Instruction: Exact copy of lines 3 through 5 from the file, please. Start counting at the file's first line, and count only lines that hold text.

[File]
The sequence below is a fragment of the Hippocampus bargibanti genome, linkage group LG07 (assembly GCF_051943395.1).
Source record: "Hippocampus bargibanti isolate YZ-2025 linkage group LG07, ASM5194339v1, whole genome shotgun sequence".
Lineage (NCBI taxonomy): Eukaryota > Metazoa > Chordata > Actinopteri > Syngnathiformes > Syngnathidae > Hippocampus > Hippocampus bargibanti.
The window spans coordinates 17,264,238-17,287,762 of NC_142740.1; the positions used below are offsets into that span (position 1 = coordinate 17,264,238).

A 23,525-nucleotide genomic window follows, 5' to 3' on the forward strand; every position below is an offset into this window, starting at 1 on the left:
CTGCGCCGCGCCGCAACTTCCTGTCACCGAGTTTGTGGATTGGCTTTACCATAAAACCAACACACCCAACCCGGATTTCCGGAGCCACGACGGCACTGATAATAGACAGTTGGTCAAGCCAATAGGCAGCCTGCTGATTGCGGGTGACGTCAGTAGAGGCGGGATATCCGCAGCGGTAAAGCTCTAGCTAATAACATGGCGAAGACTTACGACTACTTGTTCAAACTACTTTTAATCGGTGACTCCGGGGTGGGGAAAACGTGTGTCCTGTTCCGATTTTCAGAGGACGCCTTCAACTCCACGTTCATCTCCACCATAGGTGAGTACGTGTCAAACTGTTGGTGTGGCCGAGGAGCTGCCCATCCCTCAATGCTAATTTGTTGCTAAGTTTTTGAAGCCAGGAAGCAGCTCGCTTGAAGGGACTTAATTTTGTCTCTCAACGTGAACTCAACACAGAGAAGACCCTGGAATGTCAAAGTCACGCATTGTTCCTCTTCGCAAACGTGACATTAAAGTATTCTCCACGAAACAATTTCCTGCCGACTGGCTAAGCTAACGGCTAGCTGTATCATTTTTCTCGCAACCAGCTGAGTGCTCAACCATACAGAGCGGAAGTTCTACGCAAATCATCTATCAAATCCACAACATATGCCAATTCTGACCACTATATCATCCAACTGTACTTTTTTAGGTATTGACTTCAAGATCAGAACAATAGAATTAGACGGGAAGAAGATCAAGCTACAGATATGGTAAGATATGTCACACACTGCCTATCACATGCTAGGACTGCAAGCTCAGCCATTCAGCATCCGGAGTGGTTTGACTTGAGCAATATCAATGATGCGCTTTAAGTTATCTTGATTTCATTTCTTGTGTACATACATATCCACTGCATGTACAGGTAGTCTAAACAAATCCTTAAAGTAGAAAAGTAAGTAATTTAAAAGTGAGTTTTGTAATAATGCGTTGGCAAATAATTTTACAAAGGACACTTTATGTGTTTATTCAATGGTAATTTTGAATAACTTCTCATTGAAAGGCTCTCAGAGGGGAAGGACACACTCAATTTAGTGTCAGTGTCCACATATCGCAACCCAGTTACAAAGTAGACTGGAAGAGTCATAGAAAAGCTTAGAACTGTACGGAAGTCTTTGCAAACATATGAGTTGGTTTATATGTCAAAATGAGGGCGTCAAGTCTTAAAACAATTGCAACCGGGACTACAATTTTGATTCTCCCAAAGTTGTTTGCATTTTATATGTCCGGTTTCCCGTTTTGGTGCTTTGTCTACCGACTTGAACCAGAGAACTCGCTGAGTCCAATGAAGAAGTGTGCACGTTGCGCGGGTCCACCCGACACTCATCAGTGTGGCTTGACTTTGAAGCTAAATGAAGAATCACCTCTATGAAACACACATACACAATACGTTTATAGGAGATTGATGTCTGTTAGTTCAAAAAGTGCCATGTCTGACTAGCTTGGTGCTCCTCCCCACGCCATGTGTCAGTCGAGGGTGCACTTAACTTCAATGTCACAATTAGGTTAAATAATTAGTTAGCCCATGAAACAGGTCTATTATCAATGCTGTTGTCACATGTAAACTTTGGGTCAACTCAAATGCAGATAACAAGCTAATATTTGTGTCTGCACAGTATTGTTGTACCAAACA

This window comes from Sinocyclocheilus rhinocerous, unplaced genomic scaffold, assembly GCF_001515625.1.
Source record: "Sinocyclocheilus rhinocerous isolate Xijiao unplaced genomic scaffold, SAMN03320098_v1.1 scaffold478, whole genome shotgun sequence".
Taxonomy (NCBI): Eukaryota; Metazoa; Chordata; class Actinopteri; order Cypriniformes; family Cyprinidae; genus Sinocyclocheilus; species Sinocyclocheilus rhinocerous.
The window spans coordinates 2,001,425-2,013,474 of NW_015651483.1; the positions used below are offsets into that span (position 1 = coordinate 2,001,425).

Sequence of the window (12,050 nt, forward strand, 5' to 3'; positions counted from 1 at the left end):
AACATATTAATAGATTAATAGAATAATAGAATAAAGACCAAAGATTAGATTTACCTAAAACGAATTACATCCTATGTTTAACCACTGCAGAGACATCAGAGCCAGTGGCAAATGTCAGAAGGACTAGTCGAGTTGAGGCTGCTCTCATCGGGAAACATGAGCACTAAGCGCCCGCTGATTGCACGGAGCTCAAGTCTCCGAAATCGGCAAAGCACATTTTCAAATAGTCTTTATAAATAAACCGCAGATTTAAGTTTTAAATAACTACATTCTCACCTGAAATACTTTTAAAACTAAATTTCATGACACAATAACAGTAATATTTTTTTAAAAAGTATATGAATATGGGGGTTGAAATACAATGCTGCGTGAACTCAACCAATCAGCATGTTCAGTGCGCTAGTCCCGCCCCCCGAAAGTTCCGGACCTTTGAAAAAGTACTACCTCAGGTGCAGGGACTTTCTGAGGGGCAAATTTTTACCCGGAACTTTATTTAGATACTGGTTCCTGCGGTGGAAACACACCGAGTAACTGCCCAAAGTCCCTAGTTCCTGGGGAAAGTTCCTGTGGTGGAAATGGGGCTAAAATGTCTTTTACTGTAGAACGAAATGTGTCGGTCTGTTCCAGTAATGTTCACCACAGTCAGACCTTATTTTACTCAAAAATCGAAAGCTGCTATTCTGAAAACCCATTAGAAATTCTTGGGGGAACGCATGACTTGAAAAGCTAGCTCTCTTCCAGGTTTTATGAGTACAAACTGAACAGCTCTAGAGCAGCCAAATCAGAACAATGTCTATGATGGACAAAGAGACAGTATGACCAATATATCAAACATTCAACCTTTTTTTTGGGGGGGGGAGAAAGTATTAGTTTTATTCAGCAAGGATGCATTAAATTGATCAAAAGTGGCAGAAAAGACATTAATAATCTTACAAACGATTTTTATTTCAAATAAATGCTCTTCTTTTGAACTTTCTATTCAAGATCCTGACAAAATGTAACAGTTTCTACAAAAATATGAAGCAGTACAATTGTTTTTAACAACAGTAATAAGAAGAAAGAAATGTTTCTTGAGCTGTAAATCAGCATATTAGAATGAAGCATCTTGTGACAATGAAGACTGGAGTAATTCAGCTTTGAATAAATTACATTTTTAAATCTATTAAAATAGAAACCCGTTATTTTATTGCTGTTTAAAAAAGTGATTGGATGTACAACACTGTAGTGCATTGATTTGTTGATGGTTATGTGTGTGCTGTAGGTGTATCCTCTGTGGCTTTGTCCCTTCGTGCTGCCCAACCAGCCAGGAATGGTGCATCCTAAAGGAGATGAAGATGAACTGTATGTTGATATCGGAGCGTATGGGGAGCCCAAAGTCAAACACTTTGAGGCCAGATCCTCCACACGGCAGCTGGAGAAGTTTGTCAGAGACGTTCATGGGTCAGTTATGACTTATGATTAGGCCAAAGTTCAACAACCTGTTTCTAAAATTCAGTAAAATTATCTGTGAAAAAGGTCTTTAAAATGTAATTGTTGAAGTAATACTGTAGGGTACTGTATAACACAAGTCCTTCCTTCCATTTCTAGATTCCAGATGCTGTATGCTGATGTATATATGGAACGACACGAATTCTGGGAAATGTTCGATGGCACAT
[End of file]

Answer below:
Lineage (NCBI taxonomy): Eukaryota > Metazoa > Chordata > Actinopteri > Syngnathiformes > Syngnathidae > Hippocampus > Hippocampus bargibanti.
The window spans coordinates 17,264,238-17,287,762 of NC_142740.1; the positions used below are offsets into that span (position 1 = coordinate 17,264,238).

A 23,525-nucleotide genomic window follows, 5' to 3' on the forward strand; every position below is an offset into this window, starting at 1 on the left: